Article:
LOUISVILLE, Ky. (AP) — Louisville began and ended its season in similar fashion, losing big to a ranked school that found it easy to score 50 points against the Cardinals.
Such defeats came regularly this season and resulted in the firing of Bobby Petrino two weeks ago after a 2-8 start. Two more losses followed under interim replacement Lorenzo Ward, and the task for athletic director Vince Tyra with the regular season over is interviewing candidates.
Ward excluded himself from the discussion after Saturday night’s 56-10 loss to archrival Kentucky, now ranked No. 16. The current coaching staff met with Tyra on Sunday and will remain intact until a successor is named.
“Vince is on top of hiring a new coach,” Ward said, “and I’m sure that they (the players) feel 100 percent that he will do what’s best for the program.”
Tyra told Louisville’s Courier Journal last week that he has “five to six” candidates in mind but did not disclose names. One mentioned most often is second-year Purdue coach Jeff Brohm, a Louisville native and former Cardinals quarterback who became an assistant under Petrino.
Though Brohm has deep ties to the community and the school, he seems happy coaching a Boilermakers squad bound for its second consecutive bowl game.
“I want Louisville to do what’s best for them,” Brohm said after Purdue beat Indiana 28-21 on Saturday. “I’m a fan. But right now I’m the coach at Purdue and this is where I want to be and I like it here.”
Former Louisville coach Howard Schnellenberger attended the Kentucky game but said he hasn’t talked to his former QB about the job. He believes the program has something to sell to any candidate but agreed that Brohm has Purdue headed upward in the Big Ten Conference.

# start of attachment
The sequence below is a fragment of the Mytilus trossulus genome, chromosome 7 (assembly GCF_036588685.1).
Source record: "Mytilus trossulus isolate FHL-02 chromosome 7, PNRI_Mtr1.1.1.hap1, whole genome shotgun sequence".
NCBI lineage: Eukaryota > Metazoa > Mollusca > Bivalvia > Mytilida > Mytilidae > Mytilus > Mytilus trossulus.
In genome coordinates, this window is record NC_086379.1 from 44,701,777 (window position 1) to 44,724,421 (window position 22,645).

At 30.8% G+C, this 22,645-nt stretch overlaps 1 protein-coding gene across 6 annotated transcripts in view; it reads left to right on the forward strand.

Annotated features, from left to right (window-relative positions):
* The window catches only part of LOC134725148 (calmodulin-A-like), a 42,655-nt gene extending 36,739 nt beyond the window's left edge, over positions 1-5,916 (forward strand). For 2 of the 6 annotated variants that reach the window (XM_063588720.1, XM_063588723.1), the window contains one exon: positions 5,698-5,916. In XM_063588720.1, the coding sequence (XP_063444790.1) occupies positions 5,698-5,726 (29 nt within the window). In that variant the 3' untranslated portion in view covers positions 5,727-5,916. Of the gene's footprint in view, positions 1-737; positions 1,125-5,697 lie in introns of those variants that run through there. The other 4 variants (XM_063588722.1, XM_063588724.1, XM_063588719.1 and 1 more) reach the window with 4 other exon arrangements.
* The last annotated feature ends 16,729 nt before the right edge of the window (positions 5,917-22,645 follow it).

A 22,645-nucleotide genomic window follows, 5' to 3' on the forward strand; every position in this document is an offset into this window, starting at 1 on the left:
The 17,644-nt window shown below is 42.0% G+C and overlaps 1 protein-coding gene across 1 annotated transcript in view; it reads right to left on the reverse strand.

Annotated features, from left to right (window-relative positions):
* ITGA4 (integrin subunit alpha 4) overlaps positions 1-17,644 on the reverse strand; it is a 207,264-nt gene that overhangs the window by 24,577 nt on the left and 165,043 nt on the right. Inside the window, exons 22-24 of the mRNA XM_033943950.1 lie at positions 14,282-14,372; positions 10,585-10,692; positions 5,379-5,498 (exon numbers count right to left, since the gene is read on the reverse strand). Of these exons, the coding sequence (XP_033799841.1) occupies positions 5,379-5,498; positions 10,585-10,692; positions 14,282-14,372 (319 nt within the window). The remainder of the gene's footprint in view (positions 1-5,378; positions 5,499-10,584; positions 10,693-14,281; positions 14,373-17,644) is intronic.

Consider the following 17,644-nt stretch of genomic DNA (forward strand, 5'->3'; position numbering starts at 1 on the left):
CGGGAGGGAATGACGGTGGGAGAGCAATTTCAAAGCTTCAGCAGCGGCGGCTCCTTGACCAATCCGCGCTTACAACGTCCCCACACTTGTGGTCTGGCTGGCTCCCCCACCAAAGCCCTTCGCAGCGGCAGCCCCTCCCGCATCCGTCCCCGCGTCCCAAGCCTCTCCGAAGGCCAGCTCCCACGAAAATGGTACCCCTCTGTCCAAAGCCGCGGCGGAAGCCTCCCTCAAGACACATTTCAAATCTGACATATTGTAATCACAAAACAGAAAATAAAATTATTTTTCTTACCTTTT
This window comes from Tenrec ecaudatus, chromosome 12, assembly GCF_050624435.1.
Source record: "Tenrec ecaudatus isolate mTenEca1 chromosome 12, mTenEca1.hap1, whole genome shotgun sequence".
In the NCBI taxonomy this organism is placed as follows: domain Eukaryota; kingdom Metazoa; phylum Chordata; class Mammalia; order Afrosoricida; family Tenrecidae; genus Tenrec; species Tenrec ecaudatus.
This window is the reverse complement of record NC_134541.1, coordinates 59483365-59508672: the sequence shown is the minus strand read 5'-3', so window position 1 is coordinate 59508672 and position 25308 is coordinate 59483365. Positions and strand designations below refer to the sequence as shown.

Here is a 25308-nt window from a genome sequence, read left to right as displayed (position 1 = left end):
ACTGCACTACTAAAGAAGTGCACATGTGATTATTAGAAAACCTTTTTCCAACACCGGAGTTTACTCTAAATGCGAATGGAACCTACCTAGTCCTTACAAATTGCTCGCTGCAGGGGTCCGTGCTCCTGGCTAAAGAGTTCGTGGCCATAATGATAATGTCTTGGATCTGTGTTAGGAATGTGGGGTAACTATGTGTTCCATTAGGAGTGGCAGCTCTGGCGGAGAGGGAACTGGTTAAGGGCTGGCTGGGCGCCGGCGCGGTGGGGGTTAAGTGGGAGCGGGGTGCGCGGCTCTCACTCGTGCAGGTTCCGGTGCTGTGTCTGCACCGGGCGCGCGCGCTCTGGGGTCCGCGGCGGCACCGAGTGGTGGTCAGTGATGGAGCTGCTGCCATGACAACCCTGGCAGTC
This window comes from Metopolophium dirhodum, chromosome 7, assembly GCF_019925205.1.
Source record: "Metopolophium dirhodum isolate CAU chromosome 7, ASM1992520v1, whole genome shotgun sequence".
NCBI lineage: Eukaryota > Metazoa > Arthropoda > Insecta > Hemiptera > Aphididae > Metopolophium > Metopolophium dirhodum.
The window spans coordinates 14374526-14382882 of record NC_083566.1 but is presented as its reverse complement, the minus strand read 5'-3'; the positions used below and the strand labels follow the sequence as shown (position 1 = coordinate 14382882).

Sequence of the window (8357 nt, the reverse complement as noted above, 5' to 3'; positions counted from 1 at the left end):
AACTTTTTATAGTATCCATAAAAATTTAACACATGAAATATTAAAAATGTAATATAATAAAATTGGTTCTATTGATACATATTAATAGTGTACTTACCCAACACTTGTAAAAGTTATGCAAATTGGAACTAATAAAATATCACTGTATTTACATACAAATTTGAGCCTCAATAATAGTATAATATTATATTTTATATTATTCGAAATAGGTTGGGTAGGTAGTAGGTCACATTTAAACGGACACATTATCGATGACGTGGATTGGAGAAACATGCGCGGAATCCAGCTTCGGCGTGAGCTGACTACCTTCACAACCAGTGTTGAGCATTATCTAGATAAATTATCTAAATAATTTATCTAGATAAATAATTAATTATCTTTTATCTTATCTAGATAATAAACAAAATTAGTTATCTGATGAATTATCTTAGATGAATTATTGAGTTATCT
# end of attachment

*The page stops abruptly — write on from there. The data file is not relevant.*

“He’s going to be hard-pressed to leave where he is now to go anywhere,” Schnellenberger added.
Louisville’s eventual choice has a massive job reversing the culture and fortunes of a program that quickly collapsed following the January departure of 2016 Heisman Trophy winner Lamar Jackson for the NFL draft.
The Cardinals were on the cusp of a berth in the College Football Playoff with Jackson just two years ago before he went on to become the school’s first Heisman Trophy winner and the award’s youngest recipient. Louisville went 8-5 last season before Jackson turned pro, but the offense-minded Petrino insisted that unit might be even better with onetime backup Jawon Pass taking over.
Pass ended up being shuffled in and out of the lineup, and the sophomore missed the season finale with an ankle injury. Malik Cunningham started and scored Louisville’s lone touchdown against the No. 17 Wildcats with a 75-yard run, but he eventually left with an ankle injury. His score offered only brief excitement to another shellacking that included 12 penalties for 134 yards.
The rout bookended a season that began with a 51-14 loss to No. 1 and defending national champion Alabama. In between, Louisville yielded at least 50 points seven times, including its final five. The Cardinals also failed to beat a Power Five school and went 0-8 in the Atlantic Coast Conference.
Nearly every phase requires a rebuild, and the question is whether Louisville will lure Brohm home or entice another head coach or rising assistant to do the job. Cardinals sophomore linebacker C.J. Avery would simply prefer someone to hold players accountable for their performance and conduct.
“A big thing with us is discipline, and we really need to work on that,” he said. “The new coach, whoever it is, he’s going to get us right on that.”
AP freelance writer Steve Bittenbender contributed to this report.